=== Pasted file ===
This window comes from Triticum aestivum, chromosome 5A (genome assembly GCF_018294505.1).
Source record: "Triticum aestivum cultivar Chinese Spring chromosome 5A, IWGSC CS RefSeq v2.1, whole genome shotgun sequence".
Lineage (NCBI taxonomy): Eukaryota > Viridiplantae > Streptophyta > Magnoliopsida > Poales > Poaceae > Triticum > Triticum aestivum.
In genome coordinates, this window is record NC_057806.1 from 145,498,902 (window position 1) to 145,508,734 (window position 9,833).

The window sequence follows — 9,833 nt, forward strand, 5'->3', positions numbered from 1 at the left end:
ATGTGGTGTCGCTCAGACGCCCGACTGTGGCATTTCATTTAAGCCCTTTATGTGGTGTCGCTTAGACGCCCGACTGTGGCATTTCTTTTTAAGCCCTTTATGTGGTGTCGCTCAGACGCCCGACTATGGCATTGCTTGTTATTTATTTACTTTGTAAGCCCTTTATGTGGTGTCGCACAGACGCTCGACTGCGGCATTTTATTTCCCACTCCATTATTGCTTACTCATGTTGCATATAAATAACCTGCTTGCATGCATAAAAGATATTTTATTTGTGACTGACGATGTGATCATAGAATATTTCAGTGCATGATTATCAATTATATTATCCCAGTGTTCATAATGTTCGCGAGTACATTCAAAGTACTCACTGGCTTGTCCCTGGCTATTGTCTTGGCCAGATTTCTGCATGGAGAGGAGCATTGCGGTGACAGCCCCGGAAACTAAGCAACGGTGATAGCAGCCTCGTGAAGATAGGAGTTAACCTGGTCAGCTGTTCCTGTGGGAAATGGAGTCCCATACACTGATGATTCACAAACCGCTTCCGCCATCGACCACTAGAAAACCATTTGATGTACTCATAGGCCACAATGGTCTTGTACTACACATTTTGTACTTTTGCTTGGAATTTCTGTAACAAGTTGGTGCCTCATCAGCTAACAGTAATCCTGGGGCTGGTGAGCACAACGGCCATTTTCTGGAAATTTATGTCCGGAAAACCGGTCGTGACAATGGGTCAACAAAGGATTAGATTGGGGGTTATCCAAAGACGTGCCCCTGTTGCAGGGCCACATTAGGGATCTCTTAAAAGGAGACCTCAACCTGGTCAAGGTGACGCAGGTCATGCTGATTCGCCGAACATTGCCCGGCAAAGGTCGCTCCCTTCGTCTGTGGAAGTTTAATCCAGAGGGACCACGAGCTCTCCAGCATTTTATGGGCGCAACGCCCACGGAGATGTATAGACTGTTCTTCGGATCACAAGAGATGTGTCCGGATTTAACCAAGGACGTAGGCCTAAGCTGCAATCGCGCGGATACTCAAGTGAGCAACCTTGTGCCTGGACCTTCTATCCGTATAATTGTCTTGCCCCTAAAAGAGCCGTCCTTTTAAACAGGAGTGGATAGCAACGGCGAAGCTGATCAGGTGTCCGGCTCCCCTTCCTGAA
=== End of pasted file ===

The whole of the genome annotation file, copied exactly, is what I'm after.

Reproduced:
This window comes from Triticum aestivum, chromosome 5A (genome assembly GCF_018294505.1).
Source record: "Triticum aestivum cultivar Chinese Spring chromosome 5A, IWGSC CS RefSeq v2.1, whole genome shotgun sequence".
Lineage (NCBI taxonomy): Eukaryota > Viridiplantae > Streptophyta > Magnoliopsida > Poales > Poaceae > Triticum > Triticum aestivum.
In genome coordinates, this window is record NC_057806.1 from 145,498,902 (window position 1) to 145,508,734 (window position 9,833).

The window sequence follows — 9,833 nt, forward strand, 5'->3', positions numbered from 1 at the left end:
ATGTGGTGTCGCTCAGACGCCCGACTGTGGCATTTCATTTAAGCCCTTTATGTGGTGTCGCTTAGACGCCCGACTGTGGCATTTCTTTTTAAGCCCTTTATGTGGTGTCGCTCAGACGCCCGACTATGGCATTGCTTGTTATTTATTTACTTTGTAAGCCCTTTATGTGGTGTCGCACAGACGCTCGACTGCGGCATTTTATTTCCCACTCCATTATTGCTTACTCATGTTGCATATAAATAACCTGCTTGCATGCATAAAAGATATTTTATTTGTGACTGACGATGTGATCATAGAATATTTCAGTGCATGATTATCAATTATATTATCCCAGTGTTCATAATGTTCGCGAGTACATTCAAAGTACTCACTGGCTTGTCCCTGGCTATTGTCTTGGCCAGATTTCTGCATGGAGAGGAGCATTGCGGTGACAGCCCCGGAAACTAAGCAACGGTGATAGCAGCCTCGTGAAGATAGGAGTTAACCTGGTCAGCTGTTCCTGTGGGAAATGGAGTCCCATACACTGATGATTCACAAACCGCTTCCGCCATCGACCACTAGAAAACCATTTGATGTACTCATAGGCCACAATGGTCTTGTACTACACATTTTGTACTTTTGCTTGGAATTTCTGTAACAAGTTGGTGCCTCATCAGCTAACAGTAATCCTGGGGCTGGTGAGCACAACGGCCATTTTCTGGAAATTTATGTCCGGAAAACCGGTCGTGACAATGGGTCAACAAAGGATTAGATTGGGGGTTATCCAAAGACGTGCCCCTGTTGCAGGGCCACATTAGGGATCTCTTAAAAGGAGACCTCAACCTGGTCAAGGTGACGCAGGTCATGCTGATTCGCCGAACATTGCCCGGCAAAGGTCGCTCCCTTCGTCTGTGGAAGTTTAATCCAGAGGGACCACGAGCTCTCCAGCATTTTATGGGCGCAACGCCCACGGAGATGTATAGACTGTTCTTCGGATCACAAGAGATGTGTCCGGATTTAACCAAGGACGTAGGCCTAAGCTGCAATCGCGCGGATACTCAAGTGAGCAACCTTGTGCCTGGACCTTCTATCCGTATAATTGTCTTGCCCCTAAAAGAGCCGTCCTTTTAAACAGGAGTGGATAGCAACGGCGAAGCTGATCAGGTGTCCGGCTCCCCTTCCTGAA